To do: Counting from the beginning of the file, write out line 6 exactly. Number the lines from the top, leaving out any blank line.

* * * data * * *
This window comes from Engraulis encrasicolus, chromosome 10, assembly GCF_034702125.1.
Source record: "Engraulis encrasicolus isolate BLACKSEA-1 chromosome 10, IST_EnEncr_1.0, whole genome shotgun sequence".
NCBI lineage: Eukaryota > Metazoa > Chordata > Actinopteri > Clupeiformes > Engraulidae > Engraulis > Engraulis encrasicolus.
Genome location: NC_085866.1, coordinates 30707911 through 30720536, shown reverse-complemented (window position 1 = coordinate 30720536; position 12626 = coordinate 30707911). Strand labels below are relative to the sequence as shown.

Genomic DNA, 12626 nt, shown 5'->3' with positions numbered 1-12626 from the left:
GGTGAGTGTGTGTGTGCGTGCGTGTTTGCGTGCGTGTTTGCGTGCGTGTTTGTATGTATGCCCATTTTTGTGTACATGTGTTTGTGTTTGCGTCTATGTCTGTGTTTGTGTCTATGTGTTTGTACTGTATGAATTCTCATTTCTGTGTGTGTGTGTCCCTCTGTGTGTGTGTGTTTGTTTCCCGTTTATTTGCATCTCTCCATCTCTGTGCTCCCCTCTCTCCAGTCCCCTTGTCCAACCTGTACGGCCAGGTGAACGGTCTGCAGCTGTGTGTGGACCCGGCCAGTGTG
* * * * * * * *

GGTGAGTGTGTGTGTGCGTGCGTGTTTGCGTGCGTGTTTGCGTGCGTGTTTGTATGTATGCCCATTTTTGTGTACATGTGTTTGTGTTTGCGTCTATGTCTGTGTTTGTGTCTATGTGTTTGTACTGTATGAATTCTCATTTCTGTGTGTGTGTGTCCCTCTGTGTGTGTGTGTTTGTTTCCCGTTTATTTGCATCTCTCCATCTCTGTGCTCCCCTCTCTCCAGTCCCCTTGTCCAACCTGTACGGCCAGGTGAACGGTCTGCAGCTGTGTGTGGACCCGGCCAGTGTG